But let’s also not assume, or miss, the obvious and central matter: Chapter 1, Of Scripture, stands first in line as the confessional cornerstone to order and shape the whole of the Confession thereafter, including chapter 31 buried later in the creed. Let’s also appreciate WCF 31.3 which goes on to recognize the prior position of WCF 1:10. There is an affirmation and a denial here. The affirmation is that all synods and councils are fallible. The denial is that final appeal in matters of fiath and practice be made to them. Why? They “may err and many have erred,” which raises again the whole point and priority of WCF 1:10. One could as easily argue that WCF 31:1 is actually set within the context of 1:10, not vice versa, since Acts 15, as an example of the 31:2 principle, is but a principle in God’s Word. There needs to be council and creed for doing things, and believing things, decently and in order. But how does this work out in practice so as, in the course of things, not to squelch the liberating principle of the conscience and sola scriptura, not curtail legitimate expression, discussion and debate, which elevates the principle of WCF 1:1-10 as alive and well? This is where Tremper’s voice resonates. A strict subscriptionism will tend to limit a spirit of open discussion, whereas a subscriptionist position, measured within Reformed orthodoxy (Continentals included), will augment this element. It is the difference between unity and uniformity within the Reformed community of faith. Which is truer to the Reformed Creedal Tradition as originally intended by Reformers and Divines?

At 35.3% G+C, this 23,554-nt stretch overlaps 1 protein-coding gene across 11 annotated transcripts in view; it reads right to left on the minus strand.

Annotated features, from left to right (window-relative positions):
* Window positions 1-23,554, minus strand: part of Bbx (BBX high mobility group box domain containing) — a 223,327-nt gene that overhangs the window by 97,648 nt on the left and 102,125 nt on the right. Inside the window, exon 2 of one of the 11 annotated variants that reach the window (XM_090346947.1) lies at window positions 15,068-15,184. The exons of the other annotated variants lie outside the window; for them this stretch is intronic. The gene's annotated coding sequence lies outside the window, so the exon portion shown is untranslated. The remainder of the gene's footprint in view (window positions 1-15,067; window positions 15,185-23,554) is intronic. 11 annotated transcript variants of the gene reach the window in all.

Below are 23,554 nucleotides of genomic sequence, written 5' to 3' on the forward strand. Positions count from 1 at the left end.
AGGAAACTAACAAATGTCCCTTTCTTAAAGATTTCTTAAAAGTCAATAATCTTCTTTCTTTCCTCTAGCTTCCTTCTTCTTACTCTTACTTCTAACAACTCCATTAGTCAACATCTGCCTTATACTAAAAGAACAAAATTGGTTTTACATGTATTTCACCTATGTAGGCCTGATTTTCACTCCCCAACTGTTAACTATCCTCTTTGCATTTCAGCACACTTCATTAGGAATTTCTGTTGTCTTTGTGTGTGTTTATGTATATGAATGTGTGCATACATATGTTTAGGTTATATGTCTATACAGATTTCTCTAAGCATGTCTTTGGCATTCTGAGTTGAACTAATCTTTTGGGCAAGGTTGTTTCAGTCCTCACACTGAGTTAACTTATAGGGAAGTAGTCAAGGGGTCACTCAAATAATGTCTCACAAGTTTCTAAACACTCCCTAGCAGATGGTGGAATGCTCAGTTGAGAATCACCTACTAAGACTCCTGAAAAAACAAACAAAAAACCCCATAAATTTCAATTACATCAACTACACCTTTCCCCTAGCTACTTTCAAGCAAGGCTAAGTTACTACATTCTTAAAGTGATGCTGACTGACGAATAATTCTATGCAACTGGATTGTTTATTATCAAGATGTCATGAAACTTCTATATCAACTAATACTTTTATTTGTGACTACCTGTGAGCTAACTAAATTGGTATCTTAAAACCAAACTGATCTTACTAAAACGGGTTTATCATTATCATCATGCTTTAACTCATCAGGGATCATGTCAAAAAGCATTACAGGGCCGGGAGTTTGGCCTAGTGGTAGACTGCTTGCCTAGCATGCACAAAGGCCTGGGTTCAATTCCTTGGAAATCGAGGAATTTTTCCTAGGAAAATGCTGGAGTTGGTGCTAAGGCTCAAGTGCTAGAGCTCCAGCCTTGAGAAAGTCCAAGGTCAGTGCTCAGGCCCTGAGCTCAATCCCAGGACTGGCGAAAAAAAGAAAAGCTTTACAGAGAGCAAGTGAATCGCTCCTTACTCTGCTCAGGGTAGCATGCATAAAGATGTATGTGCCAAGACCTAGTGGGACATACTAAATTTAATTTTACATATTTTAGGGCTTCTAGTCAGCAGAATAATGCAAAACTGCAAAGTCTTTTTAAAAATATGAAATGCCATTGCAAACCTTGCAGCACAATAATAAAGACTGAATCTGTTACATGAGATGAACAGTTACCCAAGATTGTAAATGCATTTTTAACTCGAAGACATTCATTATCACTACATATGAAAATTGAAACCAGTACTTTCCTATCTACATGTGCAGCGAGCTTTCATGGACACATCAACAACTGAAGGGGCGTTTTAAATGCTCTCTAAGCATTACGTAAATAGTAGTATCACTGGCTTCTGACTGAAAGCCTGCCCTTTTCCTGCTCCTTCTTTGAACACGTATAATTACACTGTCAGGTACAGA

17. March 11, 2008 at 12:57 pm

    E.C. Hock,

    Just because chapter 31 is toward the end of the WCF, I wouldn’t say it is “buried” back there (unless we can say the same of the little letter to Jude).

    That aside, I’d like more clarity on your statement that “a strict subscriptionism will tend to limit a spirit of open discussion, whereas a subscriptionist [sic] position, measured within Reformed orthodoxy (Continentals included), will augment this element.”

    The seminary I attended (WSC) is as old-school as any, and yet I don’t see how one could read the work of someone like Mike Horton and conclude that he is stuck in some dated rut with no freedom for “open discussion.”

    And you also cannot say that WSC’s stance against the FV is proof of the closed-mindedness of strict subscriptionism, since just about everyone has rejected the FV by now, irrespective of their view on subscription.

  18. greenbaggins said,